verb (used with object), tugged, tug·ging.
verb (used without object), tugged, tug·ging.
Origin of tug
Synonyms for tug
Examples from the Web for tug
Contemporary Examples of tug
These men and women will no doubt cause a tug a war in time.Up To Speed: The Cuba Embargo
December 18, 2014
The White House has been mediating the tug of war between the CIA and the committee over the redaction process.You're About to See What Obama Calls 'Torture'
Josh Rogin, Eli Lake
August 1, 2014
But since then it has been subject to a tug of war with the CIA.Ex-CIA Top Lawyer: Release the ‘Black Site’ Report
March 14, 2014
After this Euro-Russian tug of war, the sparks ignited in Kiev and Moscow.Cut the Baloney on Ukraine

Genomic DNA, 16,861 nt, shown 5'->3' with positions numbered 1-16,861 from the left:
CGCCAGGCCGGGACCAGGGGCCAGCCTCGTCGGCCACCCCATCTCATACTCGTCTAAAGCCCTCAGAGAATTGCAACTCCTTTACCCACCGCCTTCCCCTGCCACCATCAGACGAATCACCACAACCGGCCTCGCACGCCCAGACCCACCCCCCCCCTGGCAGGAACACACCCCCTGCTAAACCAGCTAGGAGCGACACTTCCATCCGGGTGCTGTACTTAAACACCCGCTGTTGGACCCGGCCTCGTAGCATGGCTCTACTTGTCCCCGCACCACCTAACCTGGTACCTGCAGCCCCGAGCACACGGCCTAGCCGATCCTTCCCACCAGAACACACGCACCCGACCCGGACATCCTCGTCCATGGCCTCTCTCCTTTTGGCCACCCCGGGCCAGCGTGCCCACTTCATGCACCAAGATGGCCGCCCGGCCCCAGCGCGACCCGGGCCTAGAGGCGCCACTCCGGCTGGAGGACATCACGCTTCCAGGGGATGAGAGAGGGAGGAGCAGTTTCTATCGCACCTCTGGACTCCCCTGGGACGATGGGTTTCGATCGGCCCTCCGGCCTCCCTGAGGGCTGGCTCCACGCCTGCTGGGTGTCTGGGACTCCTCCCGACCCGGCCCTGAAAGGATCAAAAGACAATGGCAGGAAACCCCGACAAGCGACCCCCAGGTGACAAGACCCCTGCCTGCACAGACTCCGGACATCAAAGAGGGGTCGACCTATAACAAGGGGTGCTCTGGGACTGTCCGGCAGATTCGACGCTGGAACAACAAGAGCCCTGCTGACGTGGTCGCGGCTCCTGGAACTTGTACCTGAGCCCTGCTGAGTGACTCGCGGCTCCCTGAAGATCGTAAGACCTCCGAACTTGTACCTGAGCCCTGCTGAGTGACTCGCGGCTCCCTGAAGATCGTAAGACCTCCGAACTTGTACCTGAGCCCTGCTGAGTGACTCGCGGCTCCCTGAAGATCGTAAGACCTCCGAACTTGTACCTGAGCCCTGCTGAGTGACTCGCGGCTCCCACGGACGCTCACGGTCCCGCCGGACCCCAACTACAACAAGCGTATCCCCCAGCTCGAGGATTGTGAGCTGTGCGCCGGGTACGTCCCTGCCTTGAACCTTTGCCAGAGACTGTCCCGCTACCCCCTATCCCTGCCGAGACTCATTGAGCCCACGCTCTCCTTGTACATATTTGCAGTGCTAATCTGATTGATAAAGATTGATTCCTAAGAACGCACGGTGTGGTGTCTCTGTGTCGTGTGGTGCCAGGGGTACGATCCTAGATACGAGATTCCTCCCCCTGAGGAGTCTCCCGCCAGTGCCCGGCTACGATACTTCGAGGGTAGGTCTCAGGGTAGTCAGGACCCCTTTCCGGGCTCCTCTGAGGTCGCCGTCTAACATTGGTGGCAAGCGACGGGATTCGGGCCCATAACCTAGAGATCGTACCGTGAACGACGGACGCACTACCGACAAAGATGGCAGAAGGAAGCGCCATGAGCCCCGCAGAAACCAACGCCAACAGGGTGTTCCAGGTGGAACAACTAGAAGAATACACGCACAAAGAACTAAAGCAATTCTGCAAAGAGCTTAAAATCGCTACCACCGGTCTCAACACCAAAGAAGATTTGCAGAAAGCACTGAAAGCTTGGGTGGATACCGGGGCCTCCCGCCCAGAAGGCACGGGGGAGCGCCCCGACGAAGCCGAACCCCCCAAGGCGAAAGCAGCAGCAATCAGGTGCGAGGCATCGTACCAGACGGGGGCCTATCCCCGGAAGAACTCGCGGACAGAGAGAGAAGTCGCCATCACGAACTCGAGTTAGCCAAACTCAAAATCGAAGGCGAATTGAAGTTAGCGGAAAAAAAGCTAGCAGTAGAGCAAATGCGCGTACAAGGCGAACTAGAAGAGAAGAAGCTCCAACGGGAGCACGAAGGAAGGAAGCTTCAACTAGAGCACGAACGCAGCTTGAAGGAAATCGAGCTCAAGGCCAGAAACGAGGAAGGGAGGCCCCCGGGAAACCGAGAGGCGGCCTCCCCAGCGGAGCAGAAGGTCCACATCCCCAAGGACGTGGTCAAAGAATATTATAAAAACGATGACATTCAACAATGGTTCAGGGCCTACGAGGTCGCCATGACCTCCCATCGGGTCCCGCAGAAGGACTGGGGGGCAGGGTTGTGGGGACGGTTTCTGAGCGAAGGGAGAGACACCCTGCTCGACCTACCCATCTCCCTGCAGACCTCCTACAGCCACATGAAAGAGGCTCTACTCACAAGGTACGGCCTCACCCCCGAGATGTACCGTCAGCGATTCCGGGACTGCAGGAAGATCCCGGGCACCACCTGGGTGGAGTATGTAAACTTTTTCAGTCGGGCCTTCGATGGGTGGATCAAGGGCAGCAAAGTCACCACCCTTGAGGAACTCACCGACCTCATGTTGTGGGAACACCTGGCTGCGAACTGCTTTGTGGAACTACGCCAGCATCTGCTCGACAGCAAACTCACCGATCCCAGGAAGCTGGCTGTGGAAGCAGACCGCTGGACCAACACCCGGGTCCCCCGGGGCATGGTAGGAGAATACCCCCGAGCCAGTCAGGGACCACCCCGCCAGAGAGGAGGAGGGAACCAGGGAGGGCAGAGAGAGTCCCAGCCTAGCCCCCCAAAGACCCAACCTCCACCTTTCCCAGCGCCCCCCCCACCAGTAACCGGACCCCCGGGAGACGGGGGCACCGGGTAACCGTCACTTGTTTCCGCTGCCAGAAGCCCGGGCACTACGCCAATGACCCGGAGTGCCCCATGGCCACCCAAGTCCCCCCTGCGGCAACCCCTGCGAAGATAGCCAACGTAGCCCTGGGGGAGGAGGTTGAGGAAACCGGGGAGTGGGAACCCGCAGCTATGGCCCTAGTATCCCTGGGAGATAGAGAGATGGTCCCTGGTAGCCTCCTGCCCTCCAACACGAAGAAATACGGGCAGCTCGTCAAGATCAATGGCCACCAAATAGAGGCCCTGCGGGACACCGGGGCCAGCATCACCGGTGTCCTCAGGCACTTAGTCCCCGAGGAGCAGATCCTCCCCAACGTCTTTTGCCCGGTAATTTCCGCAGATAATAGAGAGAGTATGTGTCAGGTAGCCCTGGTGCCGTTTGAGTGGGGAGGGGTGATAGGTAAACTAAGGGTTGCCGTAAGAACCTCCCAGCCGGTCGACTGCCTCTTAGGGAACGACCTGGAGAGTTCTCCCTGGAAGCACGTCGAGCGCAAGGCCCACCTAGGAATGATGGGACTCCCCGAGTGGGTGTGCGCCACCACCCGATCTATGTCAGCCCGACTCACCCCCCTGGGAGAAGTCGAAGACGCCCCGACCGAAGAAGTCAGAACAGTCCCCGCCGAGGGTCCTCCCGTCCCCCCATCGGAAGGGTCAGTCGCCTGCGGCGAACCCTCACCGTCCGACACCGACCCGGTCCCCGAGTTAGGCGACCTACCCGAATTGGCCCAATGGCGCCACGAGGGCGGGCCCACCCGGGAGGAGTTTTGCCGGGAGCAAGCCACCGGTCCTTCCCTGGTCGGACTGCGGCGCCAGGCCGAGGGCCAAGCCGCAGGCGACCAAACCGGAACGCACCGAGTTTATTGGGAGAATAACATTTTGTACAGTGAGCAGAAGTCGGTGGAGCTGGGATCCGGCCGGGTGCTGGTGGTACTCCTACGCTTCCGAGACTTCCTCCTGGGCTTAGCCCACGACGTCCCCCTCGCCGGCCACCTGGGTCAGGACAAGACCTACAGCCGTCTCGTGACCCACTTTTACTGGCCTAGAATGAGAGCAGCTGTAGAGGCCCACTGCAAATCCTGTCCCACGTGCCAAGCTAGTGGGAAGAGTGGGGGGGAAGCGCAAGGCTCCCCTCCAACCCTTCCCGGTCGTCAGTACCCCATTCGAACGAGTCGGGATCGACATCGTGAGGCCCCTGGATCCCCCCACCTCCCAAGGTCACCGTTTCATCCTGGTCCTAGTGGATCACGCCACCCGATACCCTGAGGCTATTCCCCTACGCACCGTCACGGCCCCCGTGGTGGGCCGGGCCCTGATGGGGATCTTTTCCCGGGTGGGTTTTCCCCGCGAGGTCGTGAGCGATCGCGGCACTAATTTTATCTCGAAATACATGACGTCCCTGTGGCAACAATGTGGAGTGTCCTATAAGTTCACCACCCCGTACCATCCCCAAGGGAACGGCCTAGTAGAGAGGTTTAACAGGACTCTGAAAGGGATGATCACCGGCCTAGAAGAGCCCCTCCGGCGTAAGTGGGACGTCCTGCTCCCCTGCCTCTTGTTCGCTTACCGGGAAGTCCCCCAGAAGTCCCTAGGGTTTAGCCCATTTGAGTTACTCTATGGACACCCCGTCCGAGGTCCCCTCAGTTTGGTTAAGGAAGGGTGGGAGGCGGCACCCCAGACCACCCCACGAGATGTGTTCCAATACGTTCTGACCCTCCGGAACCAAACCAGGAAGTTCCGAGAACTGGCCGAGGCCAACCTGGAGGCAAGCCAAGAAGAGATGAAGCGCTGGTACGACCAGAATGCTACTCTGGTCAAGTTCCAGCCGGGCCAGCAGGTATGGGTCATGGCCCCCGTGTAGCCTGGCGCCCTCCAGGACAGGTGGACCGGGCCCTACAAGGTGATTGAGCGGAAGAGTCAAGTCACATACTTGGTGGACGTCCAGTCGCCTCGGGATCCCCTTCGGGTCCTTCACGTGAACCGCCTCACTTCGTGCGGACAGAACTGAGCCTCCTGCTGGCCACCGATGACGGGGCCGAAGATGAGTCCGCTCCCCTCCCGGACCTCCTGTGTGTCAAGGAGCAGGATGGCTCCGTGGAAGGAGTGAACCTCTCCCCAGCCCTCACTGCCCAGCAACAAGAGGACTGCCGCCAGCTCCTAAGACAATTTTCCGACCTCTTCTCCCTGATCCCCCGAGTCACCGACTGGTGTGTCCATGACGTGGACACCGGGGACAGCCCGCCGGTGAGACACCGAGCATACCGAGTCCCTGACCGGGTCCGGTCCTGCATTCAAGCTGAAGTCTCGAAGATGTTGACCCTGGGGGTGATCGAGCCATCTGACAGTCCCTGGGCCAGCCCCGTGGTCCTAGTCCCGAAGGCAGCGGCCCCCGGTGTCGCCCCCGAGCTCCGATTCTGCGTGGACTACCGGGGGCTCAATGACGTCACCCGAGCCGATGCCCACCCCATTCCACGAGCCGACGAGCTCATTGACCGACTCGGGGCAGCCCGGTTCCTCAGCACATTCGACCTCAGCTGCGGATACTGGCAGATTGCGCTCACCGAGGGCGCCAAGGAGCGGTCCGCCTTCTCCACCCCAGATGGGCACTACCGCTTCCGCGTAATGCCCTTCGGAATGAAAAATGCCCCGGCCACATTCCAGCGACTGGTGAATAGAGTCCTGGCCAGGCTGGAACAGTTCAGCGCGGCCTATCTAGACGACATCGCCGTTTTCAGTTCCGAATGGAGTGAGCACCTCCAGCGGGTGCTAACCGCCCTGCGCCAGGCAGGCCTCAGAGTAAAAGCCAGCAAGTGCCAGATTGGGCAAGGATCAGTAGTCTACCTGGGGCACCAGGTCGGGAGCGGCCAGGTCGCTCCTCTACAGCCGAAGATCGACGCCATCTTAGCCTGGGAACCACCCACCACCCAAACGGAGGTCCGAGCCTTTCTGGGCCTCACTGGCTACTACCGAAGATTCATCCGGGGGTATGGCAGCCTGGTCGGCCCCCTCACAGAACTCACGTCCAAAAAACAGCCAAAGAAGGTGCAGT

Leslie H. Gelb
March 9, 2014
We must win the tug of war for these men, even if the battle is with the United Nations.Italian Pirate-Fighting Marines On Trial
Barbie Latza Nadeau
February 14, 2014
Historical Examples of tug
She swayed forward bodily to his tug, and nearly went off the chair.The Secret Agent
And many a tug did this lordly fear cost us both, God knows!Clarissa, Volume 2 (of 9)
Duncan removed one hand from the pocket the better to tug at his moustache.The Fortune Hunter
Louis Joseph Vance
Purplish shadows had already begun to dim the tug and dock and ocean.
Do you mean you object to sailing this tug on account of some imaginary thing?
verb tugs, tugging or tugged
Word Origin for tug
c.1500, from tug (v.). Meaning "small steamer used to tow other vessels" is recorded from 1817. Phrase tug of war (1670s) was originally figurative, "the decisive contest, the real struggle."